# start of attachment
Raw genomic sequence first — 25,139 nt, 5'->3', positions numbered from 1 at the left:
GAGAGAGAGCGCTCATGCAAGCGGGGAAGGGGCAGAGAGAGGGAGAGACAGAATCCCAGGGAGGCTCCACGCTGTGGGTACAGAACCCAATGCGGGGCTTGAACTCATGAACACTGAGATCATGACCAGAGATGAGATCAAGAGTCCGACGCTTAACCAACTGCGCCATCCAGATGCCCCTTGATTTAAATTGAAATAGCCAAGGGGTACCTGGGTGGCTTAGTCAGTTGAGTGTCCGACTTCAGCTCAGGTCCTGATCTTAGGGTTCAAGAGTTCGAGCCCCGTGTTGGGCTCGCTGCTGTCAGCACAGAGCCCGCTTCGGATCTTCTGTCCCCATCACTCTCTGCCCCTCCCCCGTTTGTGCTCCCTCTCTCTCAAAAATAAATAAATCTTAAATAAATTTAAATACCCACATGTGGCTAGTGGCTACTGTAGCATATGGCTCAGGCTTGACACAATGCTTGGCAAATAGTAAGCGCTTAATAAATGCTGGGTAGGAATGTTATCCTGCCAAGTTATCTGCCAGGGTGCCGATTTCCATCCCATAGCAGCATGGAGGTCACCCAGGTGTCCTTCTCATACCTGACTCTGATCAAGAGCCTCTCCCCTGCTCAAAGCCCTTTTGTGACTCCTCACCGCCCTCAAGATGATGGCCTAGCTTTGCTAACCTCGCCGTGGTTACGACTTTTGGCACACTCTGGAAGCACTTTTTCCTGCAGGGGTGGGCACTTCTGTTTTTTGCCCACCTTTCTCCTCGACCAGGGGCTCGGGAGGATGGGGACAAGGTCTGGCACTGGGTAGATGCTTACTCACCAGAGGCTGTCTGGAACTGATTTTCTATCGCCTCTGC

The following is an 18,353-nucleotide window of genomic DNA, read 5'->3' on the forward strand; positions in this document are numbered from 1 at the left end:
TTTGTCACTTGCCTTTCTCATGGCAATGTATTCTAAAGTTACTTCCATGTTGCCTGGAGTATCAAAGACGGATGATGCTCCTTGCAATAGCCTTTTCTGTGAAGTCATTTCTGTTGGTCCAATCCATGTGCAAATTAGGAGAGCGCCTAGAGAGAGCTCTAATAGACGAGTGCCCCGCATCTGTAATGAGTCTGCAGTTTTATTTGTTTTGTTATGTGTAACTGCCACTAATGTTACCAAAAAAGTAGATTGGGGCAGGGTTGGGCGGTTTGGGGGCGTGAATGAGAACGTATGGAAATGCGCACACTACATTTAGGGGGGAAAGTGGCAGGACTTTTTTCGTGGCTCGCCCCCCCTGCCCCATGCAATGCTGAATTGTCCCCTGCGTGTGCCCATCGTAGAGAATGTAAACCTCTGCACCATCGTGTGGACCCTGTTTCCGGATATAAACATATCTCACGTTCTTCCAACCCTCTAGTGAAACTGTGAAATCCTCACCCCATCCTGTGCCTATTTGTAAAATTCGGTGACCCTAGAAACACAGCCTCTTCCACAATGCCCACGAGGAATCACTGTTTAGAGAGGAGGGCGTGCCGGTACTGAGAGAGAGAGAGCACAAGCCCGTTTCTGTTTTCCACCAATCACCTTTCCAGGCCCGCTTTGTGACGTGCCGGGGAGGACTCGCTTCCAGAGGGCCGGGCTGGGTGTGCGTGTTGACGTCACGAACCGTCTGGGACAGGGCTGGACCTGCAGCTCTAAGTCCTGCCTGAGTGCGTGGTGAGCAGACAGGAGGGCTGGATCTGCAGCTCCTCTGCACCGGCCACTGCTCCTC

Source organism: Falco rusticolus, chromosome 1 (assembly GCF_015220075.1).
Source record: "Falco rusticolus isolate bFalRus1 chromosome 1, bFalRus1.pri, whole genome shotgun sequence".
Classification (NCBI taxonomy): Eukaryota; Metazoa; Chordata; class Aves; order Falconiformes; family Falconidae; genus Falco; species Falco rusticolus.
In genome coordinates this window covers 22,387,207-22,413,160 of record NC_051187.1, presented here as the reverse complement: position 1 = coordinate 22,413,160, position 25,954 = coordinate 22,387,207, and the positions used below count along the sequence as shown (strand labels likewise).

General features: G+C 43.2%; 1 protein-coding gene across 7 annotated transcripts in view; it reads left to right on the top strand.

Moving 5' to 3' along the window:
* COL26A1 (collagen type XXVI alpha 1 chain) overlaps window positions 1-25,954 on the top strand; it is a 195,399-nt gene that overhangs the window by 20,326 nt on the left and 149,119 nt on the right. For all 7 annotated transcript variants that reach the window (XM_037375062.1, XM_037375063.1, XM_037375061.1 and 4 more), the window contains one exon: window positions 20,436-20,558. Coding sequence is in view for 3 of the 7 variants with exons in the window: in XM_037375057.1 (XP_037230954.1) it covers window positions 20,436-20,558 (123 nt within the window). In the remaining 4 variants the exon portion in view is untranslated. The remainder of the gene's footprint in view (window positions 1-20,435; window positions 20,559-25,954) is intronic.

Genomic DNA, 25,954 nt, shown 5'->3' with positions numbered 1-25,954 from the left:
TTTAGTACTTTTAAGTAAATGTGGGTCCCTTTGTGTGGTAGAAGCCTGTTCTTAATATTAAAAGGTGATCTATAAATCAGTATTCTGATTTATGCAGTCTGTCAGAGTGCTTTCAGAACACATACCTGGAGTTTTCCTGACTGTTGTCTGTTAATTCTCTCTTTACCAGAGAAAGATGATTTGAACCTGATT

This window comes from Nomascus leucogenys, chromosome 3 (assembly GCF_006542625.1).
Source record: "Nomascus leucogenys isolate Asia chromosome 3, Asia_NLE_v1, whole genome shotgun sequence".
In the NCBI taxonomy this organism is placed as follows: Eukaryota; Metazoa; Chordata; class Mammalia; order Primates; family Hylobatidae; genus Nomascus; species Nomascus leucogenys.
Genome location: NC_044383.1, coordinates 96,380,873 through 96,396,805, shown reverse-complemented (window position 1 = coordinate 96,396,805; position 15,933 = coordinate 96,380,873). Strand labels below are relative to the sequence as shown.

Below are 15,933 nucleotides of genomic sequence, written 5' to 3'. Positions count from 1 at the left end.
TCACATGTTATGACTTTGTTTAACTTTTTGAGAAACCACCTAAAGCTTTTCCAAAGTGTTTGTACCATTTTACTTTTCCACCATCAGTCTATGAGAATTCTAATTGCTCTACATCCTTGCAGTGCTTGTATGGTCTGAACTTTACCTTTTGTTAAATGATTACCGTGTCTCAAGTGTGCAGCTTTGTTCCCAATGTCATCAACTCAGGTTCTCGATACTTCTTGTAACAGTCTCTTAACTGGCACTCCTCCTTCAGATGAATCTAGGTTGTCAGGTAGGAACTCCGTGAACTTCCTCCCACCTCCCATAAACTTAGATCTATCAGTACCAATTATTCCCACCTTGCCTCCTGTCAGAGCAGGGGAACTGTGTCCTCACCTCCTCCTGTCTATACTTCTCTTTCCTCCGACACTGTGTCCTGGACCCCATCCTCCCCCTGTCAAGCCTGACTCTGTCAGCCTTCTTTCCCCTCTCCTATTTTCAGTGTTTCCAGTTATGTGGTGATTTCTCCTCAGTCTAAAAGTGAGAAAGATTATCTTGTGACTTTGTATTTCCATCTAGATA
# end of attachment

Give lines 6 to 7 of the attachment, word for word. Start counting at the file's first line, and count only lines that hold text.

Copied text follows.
Source record: "Falco rusticolus isolate bFalRus1 chromosome 1, bFalRus1.pri, whole genome shotgun sequence".
Classification (NCBI taxonomy): Eukaryota; Metazoa; Chordata; class Aves; order Falconiformes; family Falconidae; genus Falco; species Falco rusticolus.